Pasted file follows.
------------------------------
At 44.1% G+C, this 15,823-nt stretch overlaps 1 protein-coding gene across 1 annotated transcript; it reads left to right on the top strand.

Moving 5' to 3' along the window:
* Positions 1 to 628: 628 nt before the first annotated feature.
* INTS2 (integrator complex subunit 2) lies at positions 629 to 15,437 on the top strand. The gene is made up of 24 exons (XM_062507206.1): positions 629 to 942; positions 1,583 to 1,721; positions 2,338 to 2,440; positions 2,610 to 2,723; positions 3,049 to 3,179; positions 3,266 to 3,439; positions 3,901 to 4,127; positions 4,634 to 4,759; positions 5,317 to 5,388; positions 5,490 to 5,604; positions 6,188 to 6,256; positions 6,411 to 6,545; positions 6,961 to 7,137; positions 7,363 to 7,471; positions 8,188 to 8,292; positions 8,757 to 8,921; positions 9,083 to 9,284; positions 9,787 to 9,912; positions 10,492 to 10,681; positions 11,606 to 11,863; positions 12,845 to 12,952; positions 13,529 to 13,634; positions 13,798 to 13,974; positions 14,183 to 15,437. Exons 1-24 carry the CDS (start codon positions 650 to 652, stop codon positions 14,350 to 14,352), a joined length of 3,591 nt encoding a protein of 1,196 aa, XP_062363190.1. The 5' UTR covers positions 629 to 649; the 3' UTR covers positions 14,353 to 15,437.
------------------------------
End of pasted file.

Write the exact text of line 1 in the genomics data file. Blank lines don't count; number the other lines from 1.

At 44.1% G+C, this 15,823-nt stretch overlaps 1 protein-coding gene across 1 annotated transcript; it reads left to right on the top strand.